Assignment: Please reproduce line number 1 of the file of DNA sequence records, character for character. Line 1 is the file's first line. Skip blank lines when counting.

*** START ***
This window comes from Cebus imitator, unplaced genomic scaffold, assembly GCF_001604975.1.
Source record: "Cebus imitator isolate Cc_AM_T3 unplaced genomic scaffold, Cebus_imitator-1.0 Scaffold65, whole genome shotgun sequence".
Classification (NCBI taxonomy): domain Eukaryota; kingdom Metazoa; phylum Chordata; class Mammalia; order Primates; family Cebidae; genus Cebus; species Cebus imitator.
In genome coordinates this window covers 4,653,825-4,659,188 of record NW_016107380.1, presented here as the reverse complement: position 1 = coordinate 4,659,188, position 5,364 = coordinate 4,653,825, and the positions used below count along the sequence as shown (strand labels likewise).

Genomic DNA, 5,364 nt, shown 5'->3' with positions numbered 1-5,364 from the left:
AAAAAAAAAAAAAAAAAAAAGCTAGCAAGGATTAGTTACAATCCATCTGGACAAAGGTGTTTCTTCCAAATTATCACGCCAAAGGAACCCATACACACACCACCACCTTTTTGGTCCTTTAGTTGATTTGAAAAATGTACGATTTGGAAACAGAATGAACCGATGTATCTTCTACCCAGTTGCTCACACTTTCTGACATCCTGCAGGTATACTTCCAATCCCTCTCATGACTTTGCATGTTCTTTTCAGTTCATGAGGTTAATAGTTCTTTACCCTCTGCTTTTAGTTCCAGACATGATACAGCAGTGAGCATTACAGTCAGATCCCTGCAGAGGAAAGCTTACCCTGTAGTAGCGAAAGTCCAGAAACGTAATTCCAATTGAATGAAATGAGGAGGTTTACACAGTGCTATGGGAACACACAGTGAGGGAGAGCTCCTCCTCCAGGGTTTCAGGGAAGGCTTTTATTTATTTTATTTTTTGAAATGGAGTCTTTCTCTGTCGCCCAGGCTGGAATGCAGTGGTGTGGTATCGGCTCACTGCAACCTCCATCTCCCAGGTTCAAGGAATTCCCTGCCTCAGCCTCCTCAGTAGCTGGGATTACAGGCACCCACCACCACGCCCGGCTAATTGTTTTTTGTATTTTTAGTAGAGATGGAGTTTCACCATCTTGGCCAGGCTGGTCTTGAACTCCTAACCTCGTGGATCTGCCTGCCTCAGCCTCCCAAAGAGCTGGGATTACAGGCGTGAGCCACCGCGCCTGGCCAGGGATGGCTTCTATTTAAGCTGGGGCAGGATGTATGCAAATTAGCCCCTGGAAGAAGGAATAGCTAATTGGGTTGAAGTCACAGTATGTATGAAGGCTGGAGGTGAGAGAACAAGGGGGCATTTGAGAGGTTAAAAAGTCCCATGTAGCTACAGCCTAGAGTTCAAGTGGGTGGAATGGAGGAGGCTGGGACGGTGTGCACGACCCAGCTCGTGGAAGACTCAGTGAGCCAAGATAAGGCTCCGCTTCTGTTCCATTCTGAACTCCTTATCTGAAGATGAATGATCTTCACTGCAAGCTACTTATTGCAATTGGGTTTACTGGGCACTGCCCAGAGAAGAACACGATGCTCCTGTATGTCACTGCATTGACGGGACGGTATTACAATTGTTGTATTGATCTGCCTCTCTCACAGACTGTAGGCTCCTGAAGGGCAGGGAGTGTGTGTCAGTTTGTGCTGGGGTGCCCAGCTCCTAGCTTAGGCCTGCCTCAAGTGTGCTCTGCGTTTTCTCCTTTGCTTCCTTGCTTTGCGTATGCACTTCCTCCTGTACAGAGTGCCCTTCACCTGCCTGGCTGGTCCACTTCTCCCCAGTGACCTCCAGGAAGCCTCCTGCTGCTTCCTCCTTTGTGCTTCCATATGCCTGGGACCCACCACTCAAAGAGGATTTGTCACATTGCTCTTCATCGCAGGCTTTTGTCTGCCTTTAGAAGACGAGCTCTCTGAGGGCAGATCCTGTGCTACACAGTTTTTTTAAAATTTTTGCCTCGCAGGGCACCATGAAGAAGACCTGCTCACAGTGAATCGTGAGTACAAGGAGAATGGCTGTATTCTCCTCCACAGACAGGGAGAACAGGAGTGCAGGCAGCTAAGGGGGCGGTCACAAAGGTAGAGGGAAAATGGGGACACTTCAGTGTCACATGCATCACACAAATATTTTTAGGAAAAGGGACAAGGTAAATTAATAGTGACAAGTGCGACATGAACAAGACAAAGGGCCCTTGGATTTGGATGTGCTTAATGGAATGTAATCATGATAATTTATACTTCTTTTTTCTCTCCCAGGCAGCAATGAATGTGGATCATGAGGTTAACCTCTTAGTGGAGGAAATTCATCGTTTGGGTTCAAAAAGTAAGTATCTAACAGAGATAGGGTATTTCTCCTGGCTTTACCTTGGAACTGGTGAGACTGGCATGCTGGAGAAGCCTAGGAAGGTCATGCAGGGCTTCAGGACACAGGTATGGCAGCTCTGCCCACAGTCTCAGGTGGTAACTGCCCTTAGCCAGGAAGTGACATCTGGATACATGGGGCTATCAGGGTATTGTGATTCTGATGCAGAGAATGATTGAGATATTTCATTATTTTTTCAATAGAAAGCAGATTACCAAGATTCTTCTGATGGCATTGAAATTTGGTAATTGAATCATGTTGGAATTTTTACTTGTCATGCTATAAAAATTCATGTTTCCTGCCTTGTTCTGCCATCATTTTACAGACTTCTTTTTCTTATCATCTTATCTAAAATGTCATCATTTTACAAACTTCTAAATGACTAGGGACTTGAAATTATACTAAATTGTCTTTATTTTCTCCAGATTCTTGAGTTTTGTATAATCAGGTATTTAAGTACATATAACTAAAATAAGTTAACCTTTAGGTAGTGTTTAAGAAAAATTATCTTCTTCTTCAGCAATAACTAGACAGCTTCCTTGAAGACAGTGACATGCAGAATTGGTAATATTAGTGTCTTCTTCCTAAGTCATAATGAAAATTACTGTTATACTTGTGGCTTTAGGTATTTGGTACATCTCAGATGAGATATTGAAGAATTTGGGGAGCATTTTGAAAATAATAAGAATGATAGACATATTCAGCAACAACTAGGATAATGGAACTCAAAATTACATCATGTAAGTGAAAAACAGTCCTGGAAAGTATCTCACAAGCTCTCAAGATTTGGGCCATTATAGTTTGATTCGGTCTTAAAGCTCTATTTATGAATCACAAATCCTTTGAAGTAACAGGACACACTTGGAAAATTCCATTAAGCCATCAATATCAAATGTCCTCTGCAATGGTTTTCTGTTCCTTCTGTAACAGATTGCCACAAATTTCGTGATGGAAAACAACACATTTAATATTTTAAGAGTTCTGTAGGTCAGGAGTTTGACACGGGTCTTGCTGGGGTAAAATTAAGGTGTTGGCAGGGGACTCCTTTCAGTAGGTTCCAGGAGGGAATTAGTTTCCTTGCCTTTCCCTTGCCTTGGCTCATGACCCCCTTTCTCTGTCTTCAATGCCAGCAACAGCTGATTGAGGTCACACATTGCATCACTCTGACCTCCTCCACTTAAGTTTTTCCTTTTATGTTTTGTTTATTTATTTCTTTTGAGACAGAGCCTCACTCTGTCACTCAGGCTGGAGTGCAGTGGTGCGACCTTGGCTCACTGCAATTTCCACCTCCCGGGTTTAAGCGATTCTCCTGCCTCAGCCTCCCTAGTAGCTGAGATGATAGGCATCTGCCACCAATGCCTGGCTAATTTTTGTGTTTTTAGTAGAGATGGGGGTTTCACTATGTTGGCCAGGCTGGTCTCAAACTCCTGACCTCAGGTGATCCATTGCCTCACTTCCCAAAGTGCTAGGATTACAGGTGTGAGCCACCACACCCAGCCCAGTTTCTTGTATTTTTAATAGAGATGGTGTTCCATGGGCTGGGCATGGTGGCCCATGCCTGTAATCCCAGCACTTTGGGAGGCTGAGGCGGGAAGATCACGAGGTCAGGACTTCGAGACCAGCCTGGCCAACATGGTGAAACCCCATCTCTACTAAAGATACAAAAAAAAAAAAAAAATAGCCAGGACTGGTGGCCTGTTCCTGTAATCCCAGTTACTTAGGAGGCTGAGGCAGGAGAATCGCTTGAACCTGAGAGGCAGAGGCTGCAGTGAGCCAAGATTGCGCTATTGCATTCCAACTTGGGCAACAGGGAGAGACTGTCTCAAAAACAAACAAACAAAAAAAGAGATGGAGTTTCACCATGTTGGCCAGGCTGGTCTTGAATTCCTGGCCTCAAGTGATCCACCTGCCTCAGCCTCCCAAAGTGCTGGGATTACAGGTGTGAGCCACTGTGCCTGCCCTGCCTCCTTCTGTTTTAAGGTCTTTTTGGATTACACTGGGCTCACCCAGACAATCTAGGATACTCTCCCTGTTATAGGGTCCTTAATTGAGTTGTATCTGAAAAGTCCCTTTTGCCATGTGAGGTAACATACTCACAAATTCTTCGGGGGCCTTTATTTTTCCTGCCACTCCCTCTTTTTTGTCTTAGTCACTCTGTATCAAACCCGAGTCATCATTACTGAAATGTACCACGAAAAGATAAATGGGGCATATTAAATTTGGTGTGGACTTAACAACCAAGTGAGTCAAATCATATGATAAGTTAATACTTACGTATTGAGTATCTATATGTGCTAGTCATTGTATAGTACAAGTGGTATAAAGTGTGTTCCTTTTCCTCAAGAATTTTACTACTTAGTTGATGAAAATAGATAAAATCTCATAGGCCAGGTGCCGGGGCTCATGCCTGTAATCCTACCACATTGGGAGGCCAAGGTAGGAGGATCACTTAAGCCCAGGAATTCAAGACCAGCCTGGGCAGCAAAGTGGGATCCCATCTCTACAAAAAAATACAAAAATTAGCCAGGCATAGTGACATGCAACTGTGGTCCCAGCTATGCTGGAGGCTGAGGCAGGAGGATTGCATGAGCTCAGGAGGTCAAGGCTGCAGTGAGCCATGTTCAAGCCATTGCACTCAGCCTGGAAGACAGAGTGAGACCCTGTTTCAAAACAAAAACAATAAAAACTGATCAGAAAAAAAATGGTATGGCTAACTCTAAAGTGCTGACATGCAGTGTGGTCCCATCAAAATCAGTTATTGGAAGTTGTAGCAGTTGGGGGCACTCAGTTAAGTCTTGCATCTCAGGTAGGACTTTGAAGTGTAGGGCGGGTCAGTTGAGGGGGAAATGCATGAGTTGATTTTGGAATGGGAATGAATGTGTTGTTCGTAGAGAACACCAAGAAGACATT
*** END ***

This window comes from Cebus imitator, unplaced genomic scaffold, assembly GCF_001604975.1.